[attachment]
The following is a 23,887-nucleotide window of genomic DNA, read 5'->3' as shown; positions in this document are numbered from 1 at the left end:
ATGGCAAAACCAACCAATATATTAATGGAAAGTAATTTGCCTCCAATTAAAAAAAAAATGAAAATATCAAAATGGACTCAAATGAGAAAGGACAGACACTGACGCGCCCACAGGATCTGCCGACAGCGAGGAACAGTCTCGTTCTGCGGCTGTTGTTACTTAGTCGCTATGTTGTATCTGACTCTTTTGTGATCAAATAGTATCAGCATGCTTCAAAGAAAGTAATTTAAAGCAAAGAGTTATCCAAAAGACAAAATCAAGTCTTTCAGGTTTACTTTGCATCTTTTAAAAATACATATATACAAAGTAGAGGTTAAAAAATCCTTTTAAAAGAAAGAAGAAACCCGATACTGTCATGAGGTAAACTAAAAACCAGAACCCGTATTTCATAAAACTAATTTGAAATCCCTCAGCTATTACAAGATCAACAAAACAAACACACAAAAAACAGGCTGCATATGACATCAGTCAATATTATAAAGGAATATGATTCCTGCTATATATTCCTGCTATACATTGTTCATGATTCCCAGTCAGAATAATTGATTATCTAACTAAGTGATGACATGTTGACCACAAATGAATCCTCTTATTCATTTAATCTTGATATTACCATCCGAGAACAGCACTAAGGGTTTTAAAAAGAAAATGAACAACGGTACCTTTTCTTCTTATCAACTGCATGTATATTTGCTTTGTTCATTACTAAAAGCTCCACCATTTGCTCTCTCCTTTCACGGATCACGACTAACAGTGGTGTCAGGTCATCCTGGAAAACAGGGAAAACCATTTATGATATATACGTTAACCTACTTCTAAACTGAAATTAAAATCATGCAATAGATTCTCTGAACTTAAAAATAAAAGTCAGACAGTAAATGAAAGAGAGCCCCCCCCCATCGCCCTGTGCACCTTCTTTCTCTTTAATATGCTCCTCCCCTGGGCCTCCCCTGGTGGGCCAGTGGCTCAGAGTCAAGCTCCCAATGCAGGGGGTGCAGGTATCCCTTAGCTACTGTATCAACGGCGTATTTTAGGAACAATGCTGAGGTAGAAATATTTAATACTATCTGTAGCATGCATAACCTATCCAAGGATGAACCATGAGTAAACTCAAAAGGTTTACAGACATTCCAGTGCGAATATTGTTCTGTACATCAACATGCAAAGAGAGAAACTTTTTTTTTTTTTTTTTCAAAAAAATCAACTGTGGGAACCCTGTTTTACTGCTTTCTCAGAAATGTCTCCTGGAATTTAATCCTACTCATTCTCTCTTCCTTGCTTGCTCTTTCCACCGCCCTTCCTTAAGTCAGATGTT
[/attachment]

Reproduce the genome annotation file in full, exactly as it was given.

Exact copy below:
The following is a 23,887-nucleotide window of genomic DNA, read 5'->3' as shown; positions in this document are numbered from 1 at the left end:
ATGGCAAAACCAACCAATATATTAATGGAAAGTAATTTGCCTCCAATTAAAAAAAAAATGAAAATATCAAAATGGACTCAAATGAGAAAGGACAGACACTGACGCGCCCACAGGATCTGCCGACAGCGAGGAACAGTCTCGTTCTGCGGCTGTTGTTACTTAGTCGCTATGTTGTATCTGACTCTTTTGTGATCAAATAGTATCAGCATGCTTCAAAGAAAGTAATTTAAAGCAAAGAGTTATCCAAAAGACAAAATCAAGTCTTTCAGGTTTACTTTGCATCTTTTAAAAATACATATATACAAAGTAGAGGTTAAAAAATCCTTTTAAAAGAAAGAAGAAACCCGATACTGTCATGAGGTAAACTAAAAACCAGAACCCGTATTTCATAAAACTAATTTGAAATCCCTCAGCTATTACAAGATCAACAAAACAAACACACAAAAAACAGGCTGCATATGACATCAGTCAATATTATAAAGGAATATGATTCCTGCTATATATTCCTGCTATACATTGTTCATGATTCCCAGTCAGAATAATTGATTATCTAACTAAGTGATGACATGTTGACCACAAATGAATCCTCTTATTCATTTAATCTTGATATTACCATCCGAGAACAGCACTAAGGGTTTTAAAAAGAAAATGAACAACGGTACCTTTTCTTCTTATCAACTGCATGTATATTTGCTTTGTTCATTACTAAAAGCTCCACCATTTGCTCTCTCCTTTCACGGATCACGACTAACAGTGGTGTCAGGTCATCCTGGAAAACAGGGAAAACCATTTATGATATATACGTTAACCTACTTCTAAACTGAAATTAAAATCATGCAATAGATTCTCTGAACTTAAAAATAAAAGTCAGACAGTAAATGAAAGAGAGCCCCCCCCCATCGCCCTGTGCACCTTCTTTCTCTTTAATATGCTCCTCCCCTGGGCCTCCCCTGGTGGGCCAGTGGCTCAGAGTCAAGCTCCCAATGCAGGGGGTGCAGGTATCCCTTAGCTACTGTATCAACGGCGTATTTTAGGAACAATGCTGAGGTAGAAATATTTAATACTATCTGTAGCATGCATAACCTATCCAAGGATGAACCATGAGTAAACTCAAAAGGTTTACAGACATTCCAGTGCGAATATTGTTCTGTACATCAACATGCAAAGAGAGAAACTTTTTTTTTTTTTTTTTCAAAAAAATCAACTGTGGGAACCCTGTTTTACTGCTTTCTCAGAAATGTCTCCTGGAATTTAATCCTACTCATTCTCTCTTCCTTGCTTGCTCTTTCCACCGCCCTTCCTTAAGTCAGATGTT